“Nisbet’s Eisenhower-era analysis of the modern political predicament looks as prescient as it’s possible for any individual writer to be.”
—ROSS DOUTHAT, from the new introduction to The Quest for Community
One of the leading thinkers to emerge in the postwar conservative intellectual revival was the sociologist Robert Nisbet. His book The Quest for Community, published in 1953, stands as one of the most persuasive accounts of the dilemmas confronting modern society.
Nearly a half century before Robert Putnam documented the atomization of society in Bowling Alone, Nisbet argued that the rise of the powerful modern state had eroded the sources of community—the family, the neighborhood, the church, the guild. Alienation and loneliness inevitably resulted. But as the traditional ties that bind fell away, the human impulse toward community led people to turn even more to the government itself, allowing statism—even totalitarianism—to flourish.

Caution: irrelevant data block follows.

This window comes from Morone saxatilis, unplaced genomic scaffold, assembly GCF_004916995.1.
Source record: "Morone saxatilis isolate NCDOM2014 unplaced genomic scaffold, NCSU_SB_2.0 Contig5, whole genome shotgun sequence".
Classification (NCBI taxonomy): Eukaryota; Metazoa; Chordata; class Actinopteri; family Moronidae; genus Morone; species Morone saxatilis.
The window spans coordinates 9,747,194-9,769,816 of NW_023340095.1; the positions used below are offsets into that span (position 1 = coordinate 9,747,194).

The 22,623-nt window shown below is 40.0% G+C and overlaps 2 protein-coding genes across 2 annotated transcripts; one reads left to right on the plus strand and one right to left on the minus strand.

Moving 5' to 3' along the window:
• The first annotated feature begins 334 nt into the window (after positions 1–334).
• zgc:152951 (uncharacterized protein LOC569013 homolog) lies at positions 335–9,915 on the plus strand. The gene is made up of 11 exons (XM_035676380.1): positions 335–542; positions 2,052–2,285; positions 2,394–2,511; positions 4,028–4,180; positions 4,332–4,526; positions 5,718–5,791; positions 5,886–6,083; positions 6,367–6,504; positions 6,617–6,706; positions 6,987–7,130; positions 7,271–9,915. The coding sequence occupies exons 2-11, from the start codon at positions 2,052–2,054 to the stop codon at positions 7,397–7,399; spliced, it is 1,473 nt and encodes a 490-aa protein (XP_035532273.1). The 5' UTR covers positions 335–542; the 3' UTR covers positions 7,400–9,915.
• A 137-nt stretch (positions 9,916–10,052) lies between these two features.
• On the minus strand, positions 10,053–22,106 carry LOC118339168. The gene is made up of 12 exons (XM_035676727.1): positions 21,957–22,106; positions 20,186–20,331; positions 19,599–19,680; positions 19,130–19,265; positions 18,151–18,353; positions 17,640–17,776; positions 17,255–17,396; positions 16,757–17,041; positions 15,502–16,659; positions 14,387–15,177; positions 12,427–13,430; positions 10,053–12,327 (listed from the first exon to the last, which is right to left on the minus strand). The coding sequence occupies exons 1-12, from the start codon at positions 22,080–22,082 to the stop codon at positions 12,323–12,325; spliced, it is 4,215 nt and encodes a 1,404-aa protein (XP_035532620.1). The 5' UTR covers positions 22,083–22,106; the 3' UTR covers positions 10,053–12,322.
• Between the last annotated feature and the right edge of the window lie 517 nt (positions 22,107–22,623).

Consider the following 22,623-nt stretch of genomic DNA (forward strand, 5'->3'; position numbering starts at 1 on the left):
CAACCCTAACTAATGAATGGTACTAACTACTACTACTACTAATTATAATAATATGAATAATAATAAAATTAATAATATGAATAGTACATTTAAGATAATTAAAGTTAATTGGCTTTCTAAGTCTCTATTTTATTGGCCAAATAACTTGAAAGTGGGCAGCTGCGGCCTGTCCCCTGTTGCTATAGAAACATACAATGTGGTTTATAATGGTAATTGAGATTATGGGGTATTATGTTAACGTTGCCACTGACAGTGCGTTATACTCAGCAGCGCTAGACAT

ISI Books is proud to present this new edition of Nisbet’s magnum opus, featuring a brilliant introduction by New York Times columnist Ross Douthat and three critical essays. With our communal life growing ever weaker and with more and more Americans looking to national politics for a sense of meaning and belonging, The Quest for Community remains as relevant today as ever.